With more than 580 mortgaged properties and 370 buy-to-let mortgage properties repossessed in just the first quarter of 2022, it makes sense that repossessed properties are typically bought and mortgaged again after repossession to a new buyer. In fact, purchasing a repossessed property could save you money as lenders are typically looking for a fast sale.
Whether you buy a repossessed house or flat and make the purchase through an estate agent or at an auction, you can save yourself thousands of pounds and get your hands on the keys in a short period of time.
But how do you buy a repossessed property and what types of factors should you keep in mind? If you're interested in buying a repossessed property, keep reading.
In this guide, we'll talk you through everything you need to bear in mind when thinking about buying repossessed properties.
The Topics Covered in this Article Are Listed Below:
What Is a Repossessed Property?
A repossessed house or flat is one that the mortgage lender has seized after the borrower stopped consistently paying their mortgage each month, or didn’t meet the terms of the mortgage. The lender has the legal right to recoup the outstanding amount borrowed. Once the lender has reclaimed the property, they must then organise the sale of the property to cover the outstanding debt and any other additional costs incurred.
How to Buy a Repossessed House from the Bank
Lenders typically sell repossessed properties through either an estate agent or at auction. As lenders want to recoup their losses as quickly as possible, they'll be looking for a fast sale which is why many choose to sell repossessed properties at auction. A property sale at auction can complete in less than a month. However, buying a property at auction is very different from buying a repossessed house through an estate agent.
So, how do you buy a repossessed house at auction or through an estate agent?
Buying a Repossessed House at Auction
Buying a repossessed property at auction can be a fast and effective way of getting a great deal on a property. Properties put up for auction are generally advertised for around a month before the sale, so you have time to view the property and arrange the necessary finance. You may also use this time to learn more about the property in question. Some people use a bridging loan to fund the purchase of a repossessed house at auction as this is much quicker to organise than a traditional mortgage. They then remortgage the property onto a normal mortgage and paying off the bridging loan once the property is secured.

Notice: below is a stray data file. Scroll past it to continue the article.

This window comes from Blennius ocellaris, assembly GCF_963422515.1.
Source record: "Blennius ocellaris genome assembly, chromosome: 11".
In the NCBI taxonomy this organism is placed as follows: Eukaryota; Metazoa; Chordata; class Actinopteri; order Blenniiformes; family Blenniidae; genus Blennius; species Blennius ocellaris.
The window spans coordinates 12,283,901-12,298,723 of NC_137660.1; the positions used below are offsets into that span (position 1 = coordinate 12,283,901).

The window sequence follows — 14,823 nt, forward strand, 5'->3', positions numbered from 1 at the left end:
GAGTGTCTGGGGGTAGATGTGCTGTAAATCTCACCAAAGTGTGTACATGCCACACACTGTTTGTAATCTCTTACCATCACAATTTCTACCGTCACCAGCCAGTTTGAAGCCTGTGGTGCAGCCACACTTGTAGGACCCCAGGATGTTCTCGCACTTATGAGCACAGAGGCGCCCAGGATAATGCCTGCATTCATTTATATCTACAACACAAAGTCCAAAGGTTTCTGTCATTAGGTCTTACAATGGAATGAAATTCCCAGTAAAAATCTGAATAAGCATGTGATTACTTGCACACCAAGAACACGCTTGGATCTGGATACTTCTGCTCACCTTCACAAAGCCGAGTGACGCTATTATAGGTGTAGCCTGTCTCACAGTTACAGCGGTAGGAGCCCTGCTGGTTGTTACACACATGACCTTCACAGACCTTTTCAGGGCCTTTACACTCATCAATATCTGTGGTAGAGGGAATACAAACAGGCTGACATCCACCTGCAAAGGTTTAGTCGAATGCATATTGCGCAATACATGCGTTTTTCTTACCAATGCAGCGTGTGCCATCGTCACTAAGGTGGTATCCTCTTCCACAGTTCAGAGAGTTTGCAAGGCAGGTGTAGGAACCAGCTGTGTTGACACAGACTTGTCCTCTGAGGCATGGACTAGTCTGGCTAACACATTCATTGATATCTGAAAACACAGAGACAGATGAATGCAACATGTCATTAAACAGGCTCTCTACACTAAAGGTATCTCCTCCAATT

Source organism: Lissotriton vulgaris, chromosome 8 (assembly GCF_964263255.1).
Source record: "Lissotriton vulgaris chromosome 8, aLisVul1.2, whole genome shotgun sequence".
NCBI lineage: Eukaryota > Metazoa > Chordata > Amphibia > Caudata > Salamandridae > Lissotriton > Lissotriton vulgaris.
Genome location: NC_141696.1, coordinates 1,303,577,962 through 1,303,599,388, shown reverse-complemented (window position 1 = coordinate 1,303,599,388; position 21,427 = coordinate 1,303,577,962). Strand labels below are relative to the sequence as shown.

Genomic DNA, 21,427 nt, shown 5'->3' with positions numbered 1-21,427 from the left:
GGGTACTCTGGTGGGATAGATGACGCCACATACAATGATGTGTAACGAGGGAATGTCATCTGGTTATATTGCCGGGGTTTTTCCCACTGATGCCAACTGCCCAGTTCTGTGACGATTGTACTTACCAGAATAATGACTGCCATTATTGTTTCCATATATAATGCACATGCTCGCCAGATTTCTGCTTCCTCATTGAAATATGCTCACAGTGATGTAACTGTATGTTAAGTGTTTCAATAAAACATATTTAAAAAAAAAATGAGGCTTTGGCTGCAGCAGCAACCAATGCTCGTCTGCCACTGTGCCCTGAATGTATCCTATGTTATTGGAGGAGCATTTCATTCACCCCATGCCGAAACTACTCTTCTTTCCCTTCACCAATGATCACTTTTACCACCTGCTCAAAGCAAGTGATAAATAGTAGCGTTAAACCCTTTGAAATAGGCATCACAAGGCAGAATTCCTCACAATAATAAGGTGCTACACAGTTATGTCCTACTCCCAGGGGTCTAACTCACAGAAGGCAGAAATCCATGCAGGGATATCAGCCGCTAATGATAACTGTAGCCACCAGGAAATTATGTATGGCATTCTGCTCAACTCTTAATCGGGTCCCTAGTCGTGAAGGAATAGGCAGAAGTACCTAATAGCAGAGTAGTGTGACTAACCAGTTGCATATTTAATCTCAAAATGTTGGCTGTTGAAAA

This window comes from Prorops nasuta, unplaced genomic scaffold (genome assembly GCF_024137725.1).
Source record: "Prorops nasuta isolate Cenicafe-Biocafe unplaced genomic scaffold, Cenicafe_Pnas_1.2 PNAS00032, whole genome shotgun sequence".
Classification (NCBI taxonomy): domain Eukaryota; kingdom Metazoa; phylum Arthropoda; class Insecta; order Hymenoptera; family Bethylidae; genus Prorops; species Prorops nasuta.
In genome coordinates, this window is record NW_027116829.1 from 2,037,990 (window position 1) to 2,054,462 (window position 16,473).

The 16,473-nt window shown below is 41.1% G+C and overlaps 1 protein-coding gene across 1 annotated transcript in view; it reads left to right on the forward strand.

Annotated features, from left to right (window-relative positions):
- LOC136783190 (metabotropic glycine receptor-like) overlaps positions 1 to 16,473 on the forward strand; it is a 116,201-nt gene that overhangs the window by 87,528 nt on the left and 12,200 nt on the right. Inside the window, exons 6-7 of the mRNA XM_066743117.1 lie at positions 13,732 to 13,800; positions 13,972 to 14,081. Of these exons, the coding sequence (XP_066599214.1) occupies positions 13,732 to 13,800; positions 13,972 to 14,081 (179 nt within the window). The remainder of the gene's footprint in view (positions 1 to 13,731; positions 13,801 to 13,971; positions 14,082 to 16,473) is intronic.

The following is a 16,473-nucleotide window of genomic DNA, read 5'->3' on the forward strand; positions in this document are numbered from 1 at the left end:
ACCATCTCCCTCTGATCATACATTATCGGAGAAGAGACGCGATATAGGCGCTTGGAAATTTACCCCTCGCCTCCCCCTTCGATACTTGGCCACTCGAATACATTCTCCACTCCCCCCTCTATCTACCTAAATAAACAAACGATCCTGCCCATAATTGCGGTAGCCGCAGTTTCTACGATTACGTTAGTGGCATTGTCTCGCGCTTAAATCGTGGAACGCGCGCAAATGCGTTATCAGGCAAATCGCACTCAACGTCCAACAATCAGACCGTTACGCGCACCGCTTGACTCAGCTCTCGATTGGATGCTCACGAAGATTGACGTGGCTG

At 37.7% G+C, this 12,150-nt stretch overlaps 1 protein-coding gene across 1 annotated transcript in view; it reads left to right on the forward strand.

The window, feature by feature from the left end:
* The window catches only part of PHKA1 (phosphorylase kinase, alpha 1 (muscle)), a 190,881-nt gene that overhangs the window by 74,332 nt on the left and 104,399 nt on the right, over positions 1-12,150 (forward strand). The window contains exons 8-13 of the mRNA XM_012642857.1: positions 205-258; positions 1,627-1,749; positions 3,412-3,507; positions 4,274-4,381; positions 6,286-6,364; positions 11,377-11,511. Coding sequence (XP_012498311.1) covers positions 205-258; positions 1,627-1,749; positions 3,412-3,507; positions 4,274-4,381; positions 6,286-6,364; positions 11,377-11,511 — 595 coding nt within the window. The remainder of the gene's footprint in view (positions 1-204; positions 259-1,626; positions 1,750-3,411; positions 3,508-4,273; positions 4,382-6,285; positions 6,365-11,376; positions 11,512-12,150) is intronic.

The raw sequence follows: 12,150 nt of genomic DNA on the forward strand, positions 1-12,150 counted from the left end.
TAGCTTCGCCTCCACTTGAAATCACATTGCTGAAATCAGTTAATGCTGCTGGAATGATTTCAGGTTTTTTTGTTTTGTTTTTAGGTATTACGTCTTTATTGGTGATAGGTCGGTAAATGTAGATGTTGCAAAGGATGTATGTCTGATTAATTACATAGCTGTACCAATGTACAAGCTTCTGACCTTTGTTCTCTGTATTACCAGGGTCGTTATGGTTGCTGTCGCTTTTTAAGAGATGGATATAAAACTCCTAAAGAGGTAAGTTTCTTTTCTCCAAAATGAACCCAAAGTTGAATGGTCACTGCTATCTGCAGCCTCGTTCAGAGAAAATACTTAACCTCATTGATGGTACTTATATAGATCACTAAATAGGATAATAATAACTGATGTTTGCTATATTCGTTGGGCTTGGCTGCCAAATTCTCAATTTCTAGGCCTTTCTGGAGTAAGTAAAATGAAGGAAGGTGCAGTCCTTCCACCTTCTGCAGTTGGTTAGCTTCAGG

Buying a Repossessed House Through an Estate Agent
Many lenders will sell a repossessed property through estate agents. Estate agents don't usually market repossessed properties in the same way as other properties brought to market due to the negative connotations of repossession. Instead, estate agents normally have a record of potential buyers that they contact about the property. If you're interested in purchasing a repossessed property, it may be a good idea to contact a variety of local estate agents to find out if they have any available.
Is It More Difficult to Get a Mortgage on a Repossession Property?
Getting a mortgage on a repossessed property shouldn't be any harder than getting a mortgage on a standard property. The only significant difference that could make matters slightly more complicated will be if you require bridging finance in order to secure the property quickly (such as at auction). The fact that the house was repossessed previously shouldn't affect your ability to get approved for a mortgage. Mortgage applications are primarily assessed on a borrower's ability to afford the repayments, considered in combination with the size of the deposit they can put down and their credit rating.
If you meet the lender’s criteria, then you shouldn't encounter any problems securing a mortgage – regardless of whether the property was previously repossessed.
If you require bridging finance or simply want more guidance on buying a repossessed property, contact our team at John Charcol. As an independent mortgage broker, we can guide you through the process and find you the best finance for your situation.
How Long Does It Take to Buy a Repossessed House?
If you decide to purchase a repossessed house at auction, the process of buying it generally takes around 28 days. As there's no chain when buying a repossessed property, in general it's a far less complicated transaction and therefore, a less time-consuming process. If you’re buying the property with a mortgage, the lender will require a mortgage valuation on the property. You’ll also need to hire a conveyancing solicitor handle the legal paperwork whether you’re using finance to purchase the property or buying it outright with cash.
What Are the Pros and Cons of Buying a Repossessed House?
Buying a repossessed house can allow you to get your hands on a great property deal quickly. Nonetheless, before jumping in, it's important to consider the pros and cons.